I think it’s fair to say that we all became a tad obsessed with a certain Regency-era drama that debuted last month, and similarly, so did our wardrobes. I don’t know about you, but my closet is sporting more wispy layers and puffy sleeves than ever since I binge-watched Bridgerton, and with Mood’s latest free sewing pattern, yours can too. The Bridgerton Dress features a high empire waist, a sleek square neckline, and puff sleeves with the cutest ribbon detailing.
Purchase Materials Used Below:
- 2-4 yards Arcalod Sage Double-Wide Polyester Voile (NOTED AS FABRIC A ON PATTERN)
- Note: This fabric is double wide at 118″ and I was able to fit the skirt portion for a size 10 on less than one yard of fabric. If using a standard width fabric, please at least double your yardage.
- 1-3 yards Mood Exclusive White Asparagus Candid Countenance Cotton Poplin (NOTED AS FABRIC B ON PATTERN)
- 1/2 yard Whisper White Stretch Cotton Poplin (NOTED AS LINING ON PATTERN)
- 2-3 yards Italian Navy Floral Jacquard Ribbon – 0.375″ (For sleeves)
- 2 yards Italian Navy Floral Jacquard Ribbon – 0.625″ (For waist)
- 1 109 Sage Invisible Zipper – 9″
- MDF237 – The Bridgerton Dress Sewing Pattern (free download below!)
All seam allowances are 1/2″ unless otherwise stated. See chart below for sizing specifications. Note, this specific pattern is available up to a size 30.
To start, place your bodice pieces face up with the overlay over the top. Sew the darts into the front bust and back as if your FABRIC A and FABRIC B were one piece of fabric, like below. Clip the corner of your front bust darts and press the dart open. Press your back dart toward the side seam. Attach the front to the back pieces at the shoulder and side seams using a regular seam and press them open as well.
You can create your bodice lining similarly and set it aside for the time being.
Before creating your sleeves, we’ll want to create the upper gathering. Following the guide on your pattern (which should be 3.5″ from the bottom edge of your sleeve), sew a long basting stitch. Pull one of the threads to gather your sleeve along this stitch to your desired finished sleeve circumference.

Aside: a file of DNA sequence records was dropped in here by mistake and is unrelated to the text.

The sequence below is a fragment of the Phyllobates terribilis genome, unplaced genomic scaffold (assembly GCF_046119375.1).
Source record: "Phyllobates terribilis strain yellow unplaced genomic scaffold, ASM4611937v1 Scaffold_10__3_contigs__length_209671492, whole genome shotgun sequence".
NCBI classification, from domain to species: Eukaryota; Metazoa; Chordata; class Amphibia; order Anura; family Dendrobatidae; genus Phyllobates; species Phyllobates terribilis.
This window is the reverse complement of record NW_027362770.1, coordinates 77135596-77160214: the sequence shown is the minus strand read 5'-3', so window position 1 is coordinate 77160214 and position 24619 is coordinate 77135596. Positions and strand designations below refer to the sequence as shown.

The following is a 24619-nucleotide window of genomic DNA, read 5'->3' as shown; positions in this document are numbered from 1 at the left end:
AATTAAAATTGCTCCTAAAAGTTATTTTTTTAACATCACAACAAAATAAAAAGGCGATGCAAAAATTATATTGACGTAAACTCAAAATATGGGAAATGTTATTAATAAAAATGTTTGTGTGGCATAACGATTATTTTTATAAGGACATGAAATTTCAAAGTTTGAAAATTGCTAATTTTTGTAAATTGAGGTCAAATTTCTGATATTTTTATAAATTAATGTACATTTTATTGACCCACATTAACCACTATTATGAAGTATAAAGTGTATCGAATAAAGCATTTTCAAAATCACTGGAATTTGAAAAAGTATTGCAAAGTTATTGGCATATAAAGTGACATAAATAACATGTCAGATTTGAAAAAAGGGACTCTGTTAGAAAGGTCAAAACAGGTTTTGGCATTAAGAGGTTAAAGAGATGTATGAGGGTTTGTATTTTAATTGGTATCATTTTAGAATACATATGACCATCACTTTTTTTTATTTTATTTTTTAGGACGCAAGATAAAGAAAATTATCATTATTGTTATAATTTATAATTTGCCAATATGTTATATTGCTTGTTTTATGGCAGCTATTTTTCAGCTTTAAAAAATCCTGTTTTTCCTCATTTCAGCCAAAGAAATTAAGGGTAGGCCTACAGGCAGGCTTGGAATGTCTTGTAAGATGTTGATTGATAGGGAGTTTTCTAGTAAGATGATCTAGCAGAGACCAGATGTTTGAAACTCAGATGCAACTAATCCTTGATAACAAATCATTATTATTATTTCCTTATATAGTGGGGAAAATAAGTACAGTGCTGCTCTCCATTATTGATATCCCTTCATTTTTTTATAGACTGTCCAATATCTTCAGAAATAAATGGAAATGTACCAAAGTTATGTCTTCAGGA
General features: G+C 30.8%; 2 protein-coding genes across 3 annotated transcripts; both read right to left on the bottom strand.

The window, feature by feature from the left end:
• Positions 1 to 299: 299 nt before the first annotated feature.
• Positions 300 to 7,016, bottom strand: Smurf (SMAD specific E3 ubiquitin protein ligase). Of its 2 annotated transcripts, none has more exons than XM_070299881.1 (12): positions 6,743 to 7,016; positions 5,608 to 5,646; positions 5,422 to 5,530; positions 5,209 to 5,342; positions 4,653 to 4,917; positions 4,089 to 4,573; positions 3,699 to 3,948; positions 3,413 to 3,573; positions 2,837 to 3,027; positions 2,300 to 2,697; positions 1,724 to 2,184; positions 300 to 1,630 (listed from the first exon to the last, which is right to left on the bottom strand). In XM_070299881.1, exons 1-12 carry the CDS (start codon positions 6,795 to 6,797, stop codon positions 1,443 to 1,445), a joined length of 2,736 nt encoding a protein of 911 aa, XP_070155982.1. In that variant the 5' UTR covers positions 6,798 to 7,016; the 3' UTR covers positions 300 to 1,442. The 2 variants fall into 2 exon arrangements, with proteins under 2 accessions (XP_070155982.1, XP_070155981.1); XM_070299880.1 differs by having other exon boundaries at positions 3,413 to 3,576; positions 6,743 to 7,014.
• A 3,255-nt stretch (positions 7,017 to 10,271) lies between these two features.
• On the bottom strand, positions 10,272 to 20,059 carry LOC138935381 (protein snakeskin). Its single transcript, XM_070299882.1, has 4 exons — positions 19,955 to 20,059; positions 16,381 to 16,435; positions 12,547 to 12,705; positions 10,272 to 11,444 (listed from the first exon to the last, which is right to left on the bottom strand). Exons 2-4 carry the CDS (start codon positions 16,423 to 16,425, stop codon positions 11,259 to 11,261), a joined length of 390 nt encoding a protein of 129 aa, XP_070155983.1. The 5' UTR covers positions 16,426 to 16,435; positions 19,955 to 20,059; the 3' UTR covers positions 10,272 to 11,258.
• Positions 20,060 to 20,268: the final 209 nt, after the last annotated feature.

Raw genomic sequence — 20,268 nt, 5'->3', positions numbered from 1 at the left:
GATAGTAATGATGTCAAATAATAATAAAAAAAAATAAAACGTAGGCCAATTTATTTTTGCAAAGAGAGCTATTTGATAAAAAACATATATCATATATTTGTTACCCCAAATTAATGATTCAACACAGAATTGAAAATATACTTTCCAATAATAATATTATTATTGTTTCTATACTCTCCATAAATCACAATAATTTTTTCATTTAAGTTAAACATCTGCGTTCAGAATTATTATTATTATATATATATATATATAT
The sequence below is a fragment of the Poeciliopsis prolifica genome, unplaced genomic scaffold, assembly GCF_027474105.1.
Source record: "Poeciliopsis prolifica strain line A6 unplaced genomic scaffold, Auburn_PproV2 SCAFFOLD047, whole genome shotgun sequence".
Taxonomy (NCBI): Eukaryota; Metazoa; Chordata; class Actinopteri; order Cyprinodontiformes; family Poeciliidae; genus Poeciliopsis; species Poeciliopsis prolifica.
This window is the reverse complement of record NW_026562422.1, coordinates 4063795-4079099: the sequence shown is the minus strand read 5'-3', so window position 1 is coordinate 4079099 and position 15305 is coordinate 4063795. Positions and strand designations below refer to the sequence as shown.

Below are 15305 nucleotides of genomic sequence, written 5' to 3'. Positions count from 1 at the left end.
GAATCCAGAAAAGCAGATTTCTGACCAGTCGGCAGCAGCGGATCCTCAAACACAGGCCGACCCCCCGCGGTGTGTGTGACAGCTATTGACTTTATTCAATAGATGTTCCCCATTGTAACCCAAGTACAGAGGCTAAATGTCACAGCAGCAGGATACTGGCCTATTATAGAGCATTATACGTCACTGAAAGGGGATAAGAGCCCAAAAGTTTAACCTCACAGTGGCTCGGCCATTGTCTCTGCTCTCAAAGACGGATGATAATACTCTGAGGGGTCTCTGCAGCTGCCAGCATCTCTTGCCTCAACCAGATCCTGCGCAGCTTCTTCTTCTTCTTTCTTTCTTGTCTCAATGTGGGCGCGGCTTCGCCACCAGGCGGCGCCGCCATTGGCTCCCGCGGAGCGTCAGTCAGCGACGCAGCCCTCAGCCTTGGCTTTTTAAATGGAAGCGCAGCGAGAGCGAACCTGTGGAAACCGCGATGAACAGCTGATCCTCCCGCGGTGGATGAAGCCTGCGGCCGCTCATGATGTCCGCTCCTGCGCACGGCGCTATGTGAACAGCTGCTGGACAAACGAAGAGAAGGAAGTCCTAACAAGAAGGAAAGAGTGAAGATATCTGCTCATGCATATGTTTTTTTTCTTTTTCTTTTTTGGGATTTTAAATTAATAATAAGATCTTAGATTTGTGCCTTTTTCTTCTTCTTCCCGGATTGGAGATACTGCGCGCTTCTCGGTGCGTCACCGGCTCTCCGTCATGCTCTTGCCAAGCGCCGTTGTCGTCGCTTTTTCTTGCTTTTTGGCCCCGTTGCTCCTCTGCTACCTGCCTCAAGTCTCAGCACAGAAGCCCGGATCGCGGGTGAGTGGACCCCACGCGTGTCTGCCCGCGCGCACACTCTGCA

For example, this size 10 sleeve finished at 11″ around. So, I gathered this portion to 11″ with a half-inch ungathered at either end for seam allowance. You may want to gather more or less depending on your arm circumference. Personally, as someone who wears a size 18 in Mood’s patterns, I’d gather my sleeve to finish at 15″.
Once the sleeve is evenly gathered, top-stitch your ribbon into place.
Sew the inseam of your sleeves using a French seam and set them aside for the next step.
Next, create your sleeve linings, sewing up the inseam of them as well. I used a regular seam here and pressed it open, but you could use a French seam to keep the inside of your garment a bit more neat.
Baste along the top edge of both your sleeve and sleeve lining and gather them into each other, pinning them first at the inseam like below. The sleeve lining will gather slightly in order to fit into your armscye, but the sleeve itself will gather a lot to create all the puffy volume.
Once the gathering is even and to your liking, pin and sew each sleeve into its respective armscye. Here you can use a regular seam as the seam allowance will be hidden later when you attach your bodice lining.
Double roll the bottom edge of your sleeve lining inward 1/2″ and pin to the upper sleeve of your lining. This can be slip-stitched or top-stitched into place along the ribbon.
Baste the bottom edge of your sleeve and gather to the same circumference as the upper gathers.
Cut four more pieces of ribbon to one inch longer than your finished sleeve circumference. Sew the ends of each closed, faces together and press the seam open.
Pair the ribbons off and place one inside along, wrong sides together as you see below. Stitch along the very bottom edge of the two ribbons to create a sort of binding.
Gather the bottom edge of your sleeve into each binding and sitch into place to complete your sleeves.
If you’re using the same double-wide fabric as I am, you may be able to fit your skirt overlay along one piece of fabric and omit your overlay side seams. (Yay!)
If not, sew the front and back panels of your overlay at the side seams using French seams. Faces together, pin your overlay to your bodice at the CF, CB, and side seams before evenly gathering the rest of the overlay into the bodice. Stay-stitch into place. (You could also opt to use a gathering foot for your machine.)
Your skirt underlay can be created the same way, although it only gathers slightly into the bodice. When attaching the underlay, use a regular stitch rather than a stay-stitch.
Leaving a 1/2″ seam allowance at the top, insert your invisible zipper at the CB seam here.
Next, pin your bodice lining to your bodice face to face along the neckline. Sew, clip your seam allowance at the corners and curves, and turn right side out. Press well along the sewn edge and press the raw edges along the bottom and armscyes inward a half-inch.
Pin the folded/pressed edges of your bodice lining along the bottom of your bodice and armscyes, tucking in the raw seam allowances. Slip-stitch them into place.
Sew down the remainder of your CB seam along your underlay and overlay separately with French seams and hem each layer with a small rolled hem.